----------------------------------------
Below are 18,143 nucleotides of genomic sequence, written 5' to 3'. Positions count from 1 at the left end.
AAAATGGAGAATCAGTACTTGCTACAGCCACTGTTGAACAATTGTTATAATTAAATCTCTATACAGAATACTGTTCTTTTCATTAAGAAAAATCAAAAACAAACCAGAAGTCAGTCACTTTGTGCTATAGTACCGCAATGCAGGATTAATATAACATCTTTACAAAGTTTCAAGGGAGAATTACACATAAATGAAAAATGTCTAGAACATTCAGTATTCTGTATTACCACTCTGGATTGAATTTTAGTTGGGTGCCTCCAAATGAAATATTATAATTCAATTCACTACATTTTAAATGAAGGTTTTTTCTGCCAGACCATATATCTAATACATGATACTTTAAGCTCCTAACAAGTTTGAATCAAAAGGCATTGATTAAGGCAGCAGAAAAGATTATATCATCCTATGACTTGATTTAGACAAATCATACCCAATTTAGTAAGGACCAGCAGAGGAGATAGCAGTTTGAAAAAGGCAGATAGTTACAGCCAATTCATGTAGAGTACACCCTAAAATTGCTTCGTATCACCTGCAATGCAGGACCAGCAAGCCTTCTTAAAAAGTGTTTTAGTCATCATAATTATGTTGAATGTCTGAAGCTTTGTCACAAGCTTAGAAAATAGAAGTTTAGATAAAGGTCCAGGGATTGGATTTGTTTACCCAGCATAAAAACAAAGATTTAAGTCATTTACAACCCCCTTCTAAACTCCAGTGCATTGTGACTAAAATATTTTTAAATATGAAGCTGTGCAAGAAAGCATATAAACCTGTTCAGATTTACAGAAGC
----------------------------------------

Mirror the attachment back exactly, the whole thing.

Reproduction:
Below are 18,143 nucleotides of genomic sequence, written 5' to 3'. Positions count from 1 at the left end.
AAAATGGAGAATCAGTACTTGCTACAGCCACTGTTGAACAATTGTTATAATTAAATCTCTATACAGAATACTGTTCTTTTCATTAAGAAAAATCAAAAACAAACCAGAAGTCAGTCACTTTGTGCTATAGTACCGCAATGCAGGATTAATATAACATCTTTACAAAGTTTCAAGGGAGAATTACACATAAATGAAAAATGTCTAGAACATTCAGTATTCTGTATTACCACTCTGGATTGAATTTTAGTTGGGTGCCTCCAAATGAAATATTATAATTCAATTCACTACATTTTAAATGAAGGTTTTTTCTGCCAGACCATATATCTAATACATGATACTTTAAGCTCCTAACAAGTTTGAATCAAAAGGCATTGATTAAGGCAGCAGAAAAGATTATATCATCCTATGACTTGATTTAGACAAATCATACCCAATTTAGTAAGGACCAGCAGAGGAGATAGCAGTTTGAAAAAGGCAGATAGTTACAGCCAATTCATGTAGAGTACACCCTAAAATTGCTTCGTATCACCTGCAATGCAGGACCAGCAAGCCTTCTTAAAAAGTGTTTTAGTCATCATAATTATGTTGAATGTCTGAAGCTTTGTCACAAGCTTAGAAAATAGAAGTTTAGATAAAGGTCCAGGGATTGGATTTGTTTACCCAGCATAAAAACAAAGATTTAAGTCATTTACAACCCCCTTCTAAACTCCAGTGCATTGTGACTAAAATATTTTTAAATATGAAGCTGTGCAAGAAAGCATATAAACCTGTTCAGATTTACAGAAGC